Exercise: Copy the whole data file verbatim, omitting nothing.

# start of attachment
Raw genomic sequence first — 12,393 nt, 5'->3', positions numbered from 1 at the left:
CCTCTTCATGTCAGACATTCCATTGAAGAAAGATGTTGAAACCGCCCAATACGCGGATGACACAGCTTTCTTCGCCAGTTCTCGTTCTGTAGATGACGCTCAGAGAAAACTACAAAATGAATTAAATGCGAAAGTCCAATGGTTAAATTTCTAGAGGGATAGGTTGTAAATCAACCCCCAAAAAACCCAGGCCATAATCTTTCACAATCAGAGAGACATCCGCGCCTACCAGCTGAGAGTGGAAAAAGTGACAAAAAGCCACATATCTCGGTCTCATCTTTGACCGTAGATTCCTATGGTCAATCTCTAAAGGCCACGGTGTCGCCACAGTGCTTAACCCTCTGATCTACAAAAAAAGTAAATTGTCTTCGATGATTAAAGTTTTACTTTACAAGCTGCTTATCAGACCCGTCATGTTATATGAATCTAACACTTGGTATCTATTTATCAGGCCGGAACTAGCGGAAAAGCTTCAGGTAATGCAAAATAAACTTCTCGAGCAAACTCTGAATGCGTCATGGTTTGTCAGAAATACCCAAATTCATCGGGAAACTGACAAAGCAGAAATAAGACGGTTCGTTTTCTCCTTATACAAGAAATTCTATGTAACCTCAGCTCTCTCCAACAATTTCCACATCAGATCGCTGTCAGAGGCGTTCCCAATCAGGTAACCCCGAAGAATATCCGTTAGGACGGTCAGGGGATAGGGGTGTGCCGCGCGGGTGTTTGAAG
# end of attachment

Raw genomic sequence first — 12,393 nt, 5'->3', positions numbered from 1 at the left:
CCTCTTCATGTCAGACATTCCATTGAAGAAAGATGTTGAAACCGCCCAATACGCGGATGACACAGCTTTCTTCGCCAGTTCTCGTTCTGTAGATGACGCTCAGAGAAAACTACAAAATGAATTAAATGCGAAAGTCCAATGGTTAAATTTCTAGAGGGATAGGTTGTAAATCAACCCCCAAAAAACCCAGGCCATAATCTTTCACAATCAGAGAGACATCCGCGCCTACCAGCTGAGAGTGGAAAAAGTGACAAAAAGCCACATATCTCGGTCTCATCTTTGACCGTAGATTCCTATGGTCAATCTCTAAAGGCCACGGTGTCGCCACAGTGCTTAACCCTCTGATCTACAAAAAAAGTAAATTGTCTTCGATGATTAAAGTTTTACTTTACAAGCTGCTTATCAGACCCGTCATGTTATATGAATCTAACACTTGGTATCTATTTATCAGGCCGGAACTAGCGGAAAAGCTTCAGGTAATGCAAAATAAACTTCTCGAGCAAACTCTGAATGCGTCATGGTTTGTCAGAAATACCCAAATTCATCGGGAAACTGACAAAGCAGAAATAAGACGGTTCGTTTTCTCCTTATACAAGAAATTCTATGTAACCTCAGCTCTCTCCAACAATTTCCACATCAGATCGCTGTCAGAGGCGTTCCCAATCAGGTAACCCCGAAGAATATCCGTTAGGACGGTCAGGGGATAGGGGTGTGCCGCGCGGGTGTTTGAAG